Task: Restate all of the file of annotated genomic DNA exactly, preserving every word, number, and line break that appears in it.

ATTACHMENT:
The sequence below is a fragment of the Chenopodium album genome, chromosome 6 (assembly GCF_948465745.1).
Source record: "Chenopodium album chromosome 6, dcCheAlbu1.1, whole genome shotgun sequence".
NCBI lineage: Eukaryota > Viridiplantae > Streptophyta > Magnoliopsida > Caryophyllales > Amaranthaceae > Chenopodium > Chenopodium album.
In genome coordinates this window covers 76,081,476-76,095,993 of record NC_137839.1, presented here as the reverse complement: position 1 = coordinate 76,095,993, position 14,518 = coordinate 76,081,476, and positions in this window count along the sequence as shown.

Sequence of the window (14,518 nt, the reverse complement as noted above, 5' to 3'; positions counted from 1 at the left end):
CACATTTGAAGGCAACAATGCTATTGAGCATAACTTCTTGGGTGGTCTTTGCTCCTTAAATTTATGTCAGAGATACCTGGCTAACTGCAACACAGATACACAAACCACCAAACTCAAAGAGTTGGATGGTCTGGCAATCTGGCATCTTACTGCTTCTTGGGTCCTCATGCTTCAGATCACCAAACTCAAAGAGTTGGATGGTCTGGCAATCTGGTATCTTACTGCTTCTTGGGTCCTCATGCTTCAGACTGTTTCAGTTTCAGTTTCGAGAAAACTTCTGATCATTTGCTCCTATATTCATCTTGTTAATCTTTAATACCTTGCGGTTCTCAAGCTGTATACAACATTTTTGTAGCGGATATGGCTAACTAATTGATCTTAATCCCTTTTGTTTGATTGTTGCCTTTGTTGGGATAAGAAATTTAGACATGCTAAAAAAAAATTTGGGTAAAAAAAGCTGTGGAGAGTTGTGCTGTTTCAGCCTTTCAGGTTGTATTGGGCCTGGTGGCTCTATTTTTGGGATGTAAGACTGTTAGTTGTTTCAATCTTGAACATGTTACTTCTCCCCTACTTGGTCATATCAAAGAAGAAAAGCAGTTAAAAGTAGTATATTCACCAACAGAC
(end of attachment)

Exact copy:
The sequence below is a fragment of the Chenopodium album genome, chromosome 6 (assembly GCF_948465745.1).
Source record: "Chenopodium album chromosome 6, dcCheAlbu1.1, whole genome shotgun sequence".
NCBI lineage: Eukaryota > Viridiplantae > Streptophyta > Magnoliopsida > Caryophyllales > Amaranthaceae > Chenopodium > Chenopodium album.
In genome coordinates this window covers 76,081,476-76,095,993 of record NC_137839.1, presented here as the reverse complement: position 1 = coordinate 76,095,993, position 14,518 = coordinate 76,081,476, and positions in this window count along the sequence as shown.

Sequence of the window (14,518 nt, the reverse complement as noted above, 5' to 3'; positions counted from 1 at the left end):
CACATTTGAAGGCAACAATGCTATTGAGCATAACTTCTTGGGTGGTCTTTGCTCCTTAAATTTATGTCAGAGATACCTGGCTAACTGCAACACAGATACACAAACCACCAAACTCAAAGAGTTGGATGGTCTGGCAATCTGGCATCTTACTGCTTCTTGGGTCCTCATGCTTCAGATCACCAAACTCAAAGAGTTGGATGGTCTGGCAATCTGGTATCTTACTGCTTCTTGGGTCCTCATGCTTCAGACTGTTTCAGTTTCAGTTTCGAGAAAACTTCTGATCATTTGCTCCTATATTCATCTTGTTAATCTTTAATACCTTGCGGTTCTCAAGCTGTATACAACATTTTTGTAGCGGATATGGCTAACTAATTGATCTTAATCCCTTTTGTTTGATTGTTGCCTTTGTTGGGATAAGAAATTTAGACATGCTAAAAAAAAATTTGGGTAAAAAAAGCTGTGGAGAGTTGTGCTGTTTCAGCCTTTCAGGTTGTATTGGGCCTGGTGGCTCTATTTTTGGGATGTAAGACTGTTAGTTGTTTCAATCTTGAACATGTTACTTCTCCCCTACTTGGTCATATCAAAGAAGAAAAGCAGTTAAAAGTAGTATATTCACCAACAGAC